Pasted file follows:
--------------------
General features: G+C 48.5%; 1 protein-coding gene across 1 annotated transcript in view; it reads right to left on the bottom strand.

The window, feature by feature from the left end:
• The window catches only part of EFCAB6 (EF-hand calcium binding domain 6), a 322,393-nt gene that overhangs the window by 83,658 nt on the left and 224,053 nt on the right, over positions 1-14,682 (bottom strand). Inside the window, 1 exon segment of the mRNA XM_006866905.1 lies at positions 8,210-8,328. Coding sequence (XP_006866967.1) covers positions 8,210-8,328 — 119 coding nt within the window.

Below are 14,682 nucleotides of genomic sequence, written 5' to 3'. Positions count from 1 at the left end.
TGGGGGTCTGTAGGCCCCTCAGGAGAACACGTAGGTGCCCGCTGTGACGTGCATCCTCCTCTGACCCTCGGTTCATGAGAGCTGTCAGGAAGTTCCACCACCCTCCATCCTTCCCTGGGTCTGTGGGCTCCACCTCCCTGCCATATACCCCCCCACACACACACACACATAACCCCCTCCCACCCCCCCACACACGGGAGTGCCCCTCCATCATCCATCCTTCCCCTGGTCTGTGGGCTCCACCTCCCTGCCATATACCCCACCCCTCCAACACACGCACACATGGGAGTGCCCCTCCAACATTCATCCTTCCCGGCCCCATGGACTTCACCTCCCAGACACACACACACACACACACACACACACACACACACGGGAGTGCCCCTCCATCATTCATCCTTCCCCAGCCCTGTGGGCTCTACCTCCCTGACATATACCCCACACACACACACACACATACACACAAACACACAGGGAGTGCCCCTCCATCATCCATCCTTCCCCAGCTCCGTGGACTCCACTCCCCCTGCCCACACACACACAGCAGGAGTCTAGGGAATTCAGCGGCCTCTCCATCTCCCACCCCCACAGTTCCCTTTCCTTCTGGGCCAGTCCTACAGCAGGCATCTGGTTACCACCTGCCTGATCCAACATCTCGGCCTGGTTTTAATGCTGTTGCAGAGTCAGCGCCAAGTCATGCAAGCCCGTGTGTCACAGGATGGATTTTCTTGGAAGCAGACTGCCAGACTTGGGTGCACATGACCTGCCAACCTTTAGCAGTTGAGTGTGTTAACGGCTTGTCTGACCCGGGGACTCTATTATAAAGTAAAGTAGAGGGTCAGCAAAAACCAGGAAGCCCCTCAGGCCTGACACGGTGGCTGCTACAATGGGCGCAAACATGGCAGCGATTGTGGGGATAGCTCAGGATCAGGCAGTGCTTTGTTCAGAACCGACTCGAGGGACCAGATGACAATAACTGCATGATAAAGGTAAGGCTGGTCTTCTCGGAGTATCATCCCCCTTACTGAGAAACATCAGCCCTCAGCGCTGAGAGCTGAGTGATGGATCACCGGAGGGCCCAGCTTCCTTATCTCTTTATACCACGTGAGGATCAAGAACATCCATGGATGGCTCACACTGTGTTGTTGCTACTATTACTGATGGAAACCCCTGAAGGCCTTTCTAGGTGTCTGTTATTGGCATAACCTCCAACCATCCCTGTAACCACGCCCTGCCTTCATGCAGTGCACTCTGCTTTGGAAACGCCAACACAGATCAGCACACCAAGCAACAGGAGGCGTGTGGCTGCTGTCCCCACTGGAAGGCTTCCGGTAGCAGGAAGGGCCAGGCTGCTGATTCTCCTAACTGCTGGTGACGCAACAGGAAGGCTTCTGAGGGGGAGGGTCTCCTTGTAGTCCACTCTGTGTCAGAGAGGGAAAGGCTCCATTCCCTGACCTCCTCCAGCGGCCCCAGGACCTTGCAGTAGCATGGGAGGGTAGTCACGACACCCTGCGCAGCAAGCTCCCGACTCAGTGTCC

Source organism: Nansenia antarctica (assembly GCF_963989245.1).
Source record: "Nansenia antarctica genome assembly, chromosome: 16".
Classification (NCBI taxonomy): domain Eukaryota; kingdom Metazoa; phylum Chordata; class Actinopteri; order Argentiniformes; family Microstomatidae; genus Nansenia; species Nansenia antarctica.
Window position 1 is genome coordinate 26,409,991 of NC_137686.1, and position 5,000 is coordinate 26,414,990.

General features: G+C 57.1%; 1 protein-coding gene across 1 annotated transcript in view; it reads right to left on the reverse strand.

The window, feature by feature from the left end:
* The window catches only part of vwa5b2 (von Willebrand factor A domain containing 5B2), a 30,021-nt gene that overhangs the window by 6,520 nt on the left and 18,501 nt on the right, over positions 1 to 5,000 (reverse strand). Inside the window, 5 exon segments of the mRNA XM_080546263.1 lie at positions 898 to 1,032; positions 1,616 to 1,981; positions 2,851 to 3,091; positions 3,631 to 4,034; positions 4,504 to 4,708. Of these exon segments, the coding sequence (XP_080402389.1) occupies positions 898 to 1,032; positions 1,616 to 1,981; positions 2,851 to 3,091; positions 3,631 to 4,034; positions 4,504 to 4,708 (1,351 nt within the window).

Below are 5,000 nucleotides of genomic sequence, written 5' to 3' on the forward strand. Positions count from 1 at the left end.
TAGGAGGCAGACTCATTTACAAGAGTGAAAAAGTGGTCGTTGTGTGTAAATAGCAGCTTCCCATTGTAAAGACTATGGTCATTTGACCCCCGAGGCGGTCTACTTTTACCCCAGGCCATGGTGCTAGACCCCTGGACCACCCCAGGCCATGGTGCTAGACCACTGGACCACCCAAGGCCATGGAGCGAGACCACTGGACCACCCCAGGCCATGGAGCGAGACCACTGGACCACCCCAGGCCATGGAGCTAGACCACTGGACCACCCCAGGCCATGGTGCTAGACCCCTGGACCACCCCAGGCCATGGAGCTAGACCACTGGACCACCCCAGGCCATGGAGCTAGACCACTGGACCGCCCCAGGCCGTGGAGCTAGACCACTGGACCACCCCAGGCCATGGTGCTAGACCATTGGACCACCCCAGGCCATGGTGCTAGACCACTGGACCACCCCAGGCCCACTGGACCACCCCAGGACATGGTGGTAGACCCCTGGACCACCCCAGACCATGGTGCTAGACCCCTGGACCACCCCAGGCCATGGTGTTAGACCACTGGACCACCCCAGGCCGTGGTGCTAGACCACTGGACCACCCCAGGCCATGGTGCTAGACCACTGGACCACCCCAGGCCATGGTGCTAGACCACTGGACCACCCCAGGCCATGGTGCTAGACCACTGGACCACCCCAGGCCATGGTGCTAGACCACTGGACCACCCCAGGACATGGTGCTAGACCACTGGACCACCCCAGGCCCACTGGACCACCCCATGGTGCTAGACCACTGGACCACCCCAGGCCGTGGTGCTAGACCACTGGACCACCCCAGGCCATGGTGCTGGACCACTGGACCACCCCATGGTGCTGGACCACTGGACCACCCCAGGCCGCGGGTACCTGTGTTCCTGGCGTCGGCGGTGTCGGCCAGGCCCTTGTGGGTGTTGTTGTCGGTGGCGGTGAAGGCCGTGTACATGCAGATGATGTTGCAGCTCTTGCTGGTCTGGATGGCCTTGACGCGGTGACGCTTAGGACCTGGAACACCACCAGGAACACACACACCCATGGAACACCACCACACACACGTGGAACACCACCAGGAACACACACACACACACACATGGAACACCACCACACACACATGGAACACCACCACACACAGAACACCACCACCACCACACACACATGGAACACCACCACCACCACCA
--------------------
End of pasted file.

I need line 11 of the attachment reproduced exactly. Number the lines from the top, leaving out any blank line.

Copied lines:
The window, feature by feature from the left end: